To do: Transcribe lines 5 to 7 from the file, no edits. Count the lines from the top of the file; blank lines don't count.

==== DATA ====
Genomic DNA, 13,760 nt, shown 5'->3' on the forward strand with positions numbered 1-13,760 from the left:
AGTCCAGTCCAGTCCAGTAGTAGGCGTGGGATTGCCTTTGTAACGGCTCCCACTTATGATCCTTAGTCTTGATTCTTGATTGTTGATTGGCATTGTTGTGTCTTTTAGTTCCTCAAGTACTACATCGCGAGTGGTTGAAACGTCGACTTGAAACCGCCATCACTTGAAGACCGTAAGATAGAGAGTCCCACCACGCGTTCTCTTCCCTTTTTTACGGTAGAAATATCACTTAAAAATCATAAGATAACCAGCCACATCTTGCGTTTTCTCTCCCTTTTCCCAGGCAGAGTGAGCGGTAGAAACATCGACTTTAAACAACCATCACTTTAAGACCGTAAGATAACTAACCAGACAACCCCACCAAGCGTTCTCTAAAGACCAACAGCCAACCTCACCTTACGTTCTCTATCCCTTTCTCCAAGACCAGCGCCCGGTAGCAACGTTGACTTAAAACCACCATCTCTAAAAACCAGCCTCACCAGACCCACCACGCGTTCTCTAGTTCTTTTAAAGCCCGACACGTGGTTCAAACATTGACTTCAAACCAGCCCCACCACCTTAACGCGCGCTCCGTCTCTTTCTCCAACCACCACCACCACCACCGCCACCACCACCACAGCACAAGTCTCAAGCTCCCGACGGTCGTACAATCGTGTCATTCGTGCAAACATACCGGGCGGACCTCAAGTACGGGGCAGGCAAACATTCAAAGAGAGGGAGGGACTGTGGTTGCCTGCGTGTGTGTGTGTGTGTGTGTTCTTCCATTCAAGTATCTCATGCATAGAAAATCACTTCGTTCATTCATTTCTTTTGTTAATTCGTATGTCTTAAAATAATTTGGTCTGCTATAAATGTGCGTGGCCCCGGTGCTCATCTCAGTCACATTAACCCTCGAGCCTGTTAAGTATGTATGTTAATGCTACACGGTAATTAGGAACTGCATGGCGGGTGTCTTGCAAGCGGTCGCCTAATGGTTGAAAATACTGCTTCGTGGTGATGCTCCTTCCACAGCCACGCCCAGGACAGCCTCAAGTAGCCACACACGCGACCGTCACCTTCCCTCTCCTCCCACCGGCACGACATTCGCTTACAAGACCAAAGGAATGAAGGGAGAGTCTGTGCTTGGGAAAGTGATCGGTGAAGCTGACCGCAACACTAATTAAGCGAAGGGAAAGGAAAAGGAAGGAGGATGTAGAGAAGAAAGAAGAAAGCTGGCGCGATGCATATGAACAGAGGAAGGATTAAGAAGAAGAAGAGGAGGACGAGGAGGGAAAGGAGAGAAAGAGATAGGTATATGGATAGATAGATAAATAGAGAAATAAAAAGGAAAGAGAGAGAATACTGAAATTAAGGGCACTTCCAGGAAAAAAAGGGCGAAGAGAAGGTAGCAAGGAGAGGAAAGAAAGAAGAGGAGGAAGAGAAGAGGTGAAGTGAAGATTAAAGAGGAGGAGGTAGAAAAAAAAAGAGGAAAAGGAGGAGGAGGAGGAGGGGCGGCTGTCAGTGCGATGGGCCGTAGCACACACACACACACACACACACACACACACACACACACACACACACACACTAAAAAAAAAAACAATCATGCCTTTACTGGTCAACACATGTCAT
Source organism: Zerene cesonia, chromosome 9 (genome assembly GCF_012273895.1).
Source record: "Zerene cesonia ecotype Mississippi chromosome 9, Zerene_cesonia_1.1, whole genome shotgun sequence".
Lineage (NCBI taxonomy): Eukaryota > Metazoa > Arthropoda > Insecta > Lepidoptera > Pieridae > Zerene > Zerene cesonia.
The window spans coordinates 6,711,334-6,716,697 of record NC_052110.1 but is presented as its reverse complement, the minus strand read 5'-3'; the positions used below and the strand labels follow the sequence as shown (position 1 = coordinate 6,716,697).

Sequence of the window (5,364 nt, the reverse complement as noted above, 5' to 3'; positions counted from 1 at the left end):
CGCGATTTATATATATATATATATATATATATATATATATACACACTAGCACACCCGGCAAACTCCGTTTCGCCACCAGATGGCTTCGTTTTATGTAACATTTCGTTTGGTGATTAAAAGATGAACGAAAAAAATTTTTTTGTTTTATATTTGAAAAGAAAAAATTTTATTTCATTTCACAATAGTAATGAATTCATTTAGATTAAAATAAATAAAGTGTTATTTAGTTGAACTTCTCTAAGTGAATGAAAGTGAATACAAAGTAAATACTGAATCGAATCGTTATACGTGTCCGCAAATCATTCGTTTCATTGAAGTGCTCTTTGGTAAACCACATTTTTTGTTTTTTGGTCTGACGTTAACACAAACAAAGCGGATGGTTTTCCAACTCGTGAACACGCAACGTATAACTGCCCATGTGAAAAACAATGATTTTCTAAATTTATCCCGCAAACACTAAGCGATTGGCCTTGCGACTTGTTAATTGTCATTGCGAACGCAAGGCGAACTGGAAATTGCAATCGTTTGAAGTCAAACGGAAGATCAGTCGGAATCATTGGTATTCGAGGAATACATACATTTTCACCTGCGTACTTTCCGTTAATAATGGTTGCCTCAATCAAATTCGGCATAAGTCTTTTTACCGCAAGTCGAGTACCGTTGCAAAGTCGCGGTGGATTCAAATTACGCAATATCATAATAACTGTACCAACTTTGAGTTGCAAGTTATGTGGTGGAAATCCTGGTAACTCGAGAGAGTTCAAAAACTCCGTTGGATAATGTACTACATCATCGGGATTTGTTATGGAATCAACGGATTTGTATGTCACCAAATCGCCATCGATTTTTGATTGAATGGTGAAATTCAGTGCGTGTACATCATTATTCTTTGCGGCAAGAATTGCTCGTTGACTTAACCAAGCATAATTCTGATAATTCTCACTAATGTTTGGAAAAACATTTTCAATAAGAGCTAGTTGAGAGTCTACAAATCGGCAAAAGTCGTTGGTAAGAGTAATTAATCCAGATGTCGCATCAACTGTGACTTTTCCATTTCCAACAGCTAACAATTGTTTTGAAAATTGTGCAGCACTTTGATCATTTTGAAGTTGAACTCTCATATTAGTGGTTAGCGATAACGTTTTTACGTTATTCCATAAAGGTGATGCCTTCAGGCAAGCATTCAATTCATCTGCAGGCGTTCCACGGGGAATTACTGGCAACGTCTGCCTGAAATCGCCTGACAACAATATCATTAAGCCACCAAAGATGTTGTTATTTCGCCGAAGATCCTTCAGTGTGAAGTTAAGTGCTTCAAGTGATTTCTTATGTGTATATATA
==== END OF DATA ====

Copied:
Lineage (NCBI taxonomy): Eukaryota > Metazoa > Arthropoda > Insecta > Lepidoptera > Pieridae > Zerene > Zerene cesonia.
The window spans coordinates 6,711,334-6,716,697 of record NC_052110.1 but is presented as its reverse complement, the minus strand read 5'-3'; the positions used below and the strand labels follow the sequence as shown (position 1 = coordinate 6,716,697).

Sequence of the window (5,364 nt, the reverse complement as noted above, 5' to 3'; positions counted from 1 at the left end):